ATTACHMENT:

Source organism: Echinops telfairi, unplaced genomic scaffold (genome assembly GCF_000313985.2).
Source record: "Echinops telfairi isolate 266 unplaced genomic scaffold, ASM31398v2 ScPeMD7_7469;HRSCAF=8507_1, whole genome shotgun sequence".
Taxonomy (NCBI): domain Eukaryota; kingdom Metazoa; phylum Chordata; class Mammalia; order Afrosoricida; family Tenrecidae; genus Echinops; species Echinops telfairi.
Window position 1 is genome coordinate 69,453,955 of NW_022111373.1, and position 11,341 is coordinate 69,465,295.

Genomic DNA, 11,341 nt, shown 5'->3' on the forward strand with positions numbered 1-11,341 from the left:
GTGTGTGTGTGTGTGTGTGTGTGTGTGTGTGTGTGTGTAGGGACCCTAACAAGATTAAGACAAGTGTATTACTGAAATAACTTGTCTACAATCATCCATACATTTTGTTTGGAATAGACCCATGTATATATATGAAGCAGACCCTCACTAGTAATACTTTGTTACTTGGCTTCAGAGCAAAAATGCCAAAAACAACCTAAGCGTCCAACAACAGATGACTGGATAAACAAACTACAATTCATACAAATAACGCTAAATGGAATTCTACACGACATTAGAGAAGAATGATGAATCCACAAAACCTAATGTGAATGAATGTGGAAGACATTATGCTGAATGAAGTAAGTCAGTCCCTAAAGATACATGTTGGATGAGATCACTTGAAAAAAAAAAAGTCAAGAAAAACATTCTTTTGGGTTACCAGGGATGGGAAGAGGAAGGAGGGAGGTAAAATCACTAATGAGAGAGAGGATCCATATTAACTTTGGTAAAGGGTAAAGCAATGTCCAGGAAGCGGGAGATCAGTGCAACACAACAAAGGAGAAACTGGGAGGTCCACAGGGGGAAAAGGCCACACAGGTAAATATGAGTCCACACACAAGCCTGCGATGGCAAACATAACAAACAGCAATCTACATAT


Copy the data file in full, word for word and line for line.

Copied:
Source organism: Echinops telfairi, unplaced genomic scaffold (genome assembly GCF_000313985.2).
Source record: "Echinops telfairi isolate 266 unplaced genomic scaffold, ASM31398v2 ScPeMD7_7469;HRSCAF=8507_1, whole genome shotgun sequence".
Taxonomy (NCBI): domain Eukaryota; kingdom Metazoa; phylum Chordata; class Mammalia; order Afrosoricida; family Tenrecidae; genus Echinops; species Echinops telfairi.
Window position 1 is genome coordinate 69,453,955 of NW_022111373.1, and position 11,341 is coordinate 69,465,295.

Genomic DNA, 11,341 nt, shown 5'->3' on the forward strand with positions numbered 1-11,341 from the left:
GTGTGTGTGTGTGTGTGTGTGTGTGTGTGTGTGTGTGTAGGGACCCTAACAAGATTAAGACAAGTGTATTACTGAAATAACTTGTCTACAATCATCCATACATTTTGTTTGGAATAGACCCATGTATATATATGAAGCAGACCCTCACTAGTAATACTTTGTTACTTGGCTTCAGAGCAAAAATGCCAAAAACAACCTAAGCGTCCAACAACAGATGACTGGATAAACAAACTACAATTCATACAAATAACGCTAAATGGAATTCTACACGACATTAGAGAAGAATGATGAATCCACAAAACCTAATGTGAATGAATGTGGAAGACATTATGCTGAATGAAGTAAGTCAGTCCCTAAAGATACATGTTGGATGAGATCACTTGAAAAAAAAAAAGTCAAGAAAAACATTCTTTTGGGTTACCAGGGATGGGAAGAGGAAGGAGGGAGGTAAAATCACTAATGAGAGAGAGGATCCATATTAACTTTGGTAAAGGGTAAAGCAATGTCCAGGAAGCGGGAGATCAGTGCAACACAACAAAGGAGAAACTGGGAGGTCCACAGGGGGAAAAGGCCACACAGGTAAATATGAGTCCACACACAAGCCTGCGATGGCAAACATAACAAACAGCAATCTACATAT